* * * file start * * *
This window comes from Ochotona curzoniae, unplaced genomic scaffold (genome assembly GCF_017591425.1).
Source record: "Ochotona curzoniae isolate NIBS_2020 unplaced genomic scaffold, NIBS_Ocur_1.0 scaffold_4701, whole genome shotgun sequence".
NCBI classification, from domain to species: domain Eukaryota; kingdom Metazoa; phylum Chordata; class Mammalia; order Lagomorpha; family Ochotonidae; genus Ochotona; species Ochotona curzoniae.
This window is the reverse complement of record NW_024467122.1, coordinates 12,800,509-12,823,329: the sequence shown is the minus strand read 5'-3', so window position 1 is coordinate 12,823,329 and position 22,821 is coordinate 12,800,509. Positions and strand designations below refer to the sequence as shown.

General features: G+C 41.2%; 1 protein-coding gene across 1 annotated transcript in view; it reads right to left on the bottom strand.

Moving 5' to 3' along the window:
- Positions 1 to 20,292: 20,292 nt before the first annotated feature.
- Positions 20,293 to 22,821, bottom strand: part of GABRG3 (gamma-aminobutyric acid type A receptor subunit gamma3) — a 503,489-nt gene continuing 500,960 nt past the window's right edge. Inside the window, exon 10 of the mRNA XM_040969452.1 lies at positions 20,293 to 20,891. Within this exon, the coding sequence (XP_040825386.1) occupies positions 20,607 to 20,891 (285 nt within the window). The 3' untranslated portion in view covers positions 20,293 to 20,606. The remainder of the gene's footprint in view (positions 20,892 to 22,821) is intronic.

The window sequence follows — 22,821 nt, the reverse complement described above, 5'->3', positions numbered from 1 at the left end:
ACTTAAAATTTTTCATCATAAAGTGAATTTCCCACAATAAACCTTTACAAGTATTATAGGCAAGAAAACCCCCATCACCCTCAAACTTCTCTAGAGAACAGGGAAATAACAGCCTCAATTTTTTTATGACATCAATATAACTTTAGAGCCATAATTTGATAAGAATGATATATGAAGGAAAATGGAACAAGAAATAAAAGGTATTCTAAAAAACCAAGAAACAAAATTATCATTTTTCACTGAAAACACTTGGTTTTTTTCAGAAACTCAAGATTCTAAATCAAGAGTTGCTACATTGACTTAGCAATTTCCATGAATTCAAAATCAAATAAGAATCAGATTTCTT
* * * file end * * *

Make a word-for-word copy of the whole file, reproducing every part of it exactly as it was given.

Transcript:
This window comes from Ochotona curzoniae, unplaced genomic scaffold (genome assembly GCF_017591425.1).
Source record: "Ochotona curzoniae isolate NIBS_2020 unplaced genomic scaffold, NIBS_Ocur_1.0 scaffold_4701, whole genome shotgun sequence".
NCBI classification, from domain to species: domain Eukaryota; kingdom Metazoa; phylum Chordata; class Mammalia; order Lagomorpha; family Ochotonidae; genus Ochotona; species Ochotona curzoniae.
This window is the reverse complement of record NW_024467122.1, coordinates 12,800,509-12,823,329: the sequence shown is the minus strand read 5'-3', so window position 1 is coordinate 12,823,329 and position 22,821 is coordinate 12,800,509. Positions and strand designations below refer to the sequence as shown.

General features: G+C 41.2%; 1 protein-coding gene across 1 annotated transcript in view; it reads right to left on the bottom strand.

Moving 5' to 3' along the window:
- Positions 1 to 20,292: 20,292 nt before the first annotated feature.
- Positions 20,293 to 22,821, bottom strand: part of GABRG3 (gamma-aminobutyric acid type A receptor subunit gamma3) — a 503,489-nt gene continuing 500,960 nt past the window's right edge. Inside the window, exon 10 of the mRNA XM_040969452.1 lies at positions 20,293 to 20,891. Within this exon, the coding sequence (XP_040825386.1) occupies positions 20,607 to 20,891 (285 nt within the window). The 3' untranslated portion in view covers positions 20,293 to 20,606. The remainder of the gene's footprint in view (positions 20,892 to 22,821) is intronic.

The window sequence follows — 22,821 nt, the reverse complement described above, 5'->3', positions numbered from 1 at the left end:
ACTTAAAATTTTTCATCATAAAGTGAATTTCCCACAATAAACCTTTACAAGTATTATAGGCAAGAAAACCCCCATCACCCTCAAACTTCTCTAGAGAACAGGGAAATAACAGCCTCAATTTTTTTATGACATCAATATAACTTTAGAGCCATAATTTGATAAGAATGATATATGAAGGAAAATGGAACAAGAAATAAAAGGTATTCTAAAAAACCAAGAAACAAAATTATCATTTTTCACTGAAAACACTTGGTTTTTTTCAGAAACTCAAGATTCTAAATCAAGAGTTGCTACATTGACTTAGCAATTTCCATGAATTCAAAATCAAATAAGAATCAGATTTCTT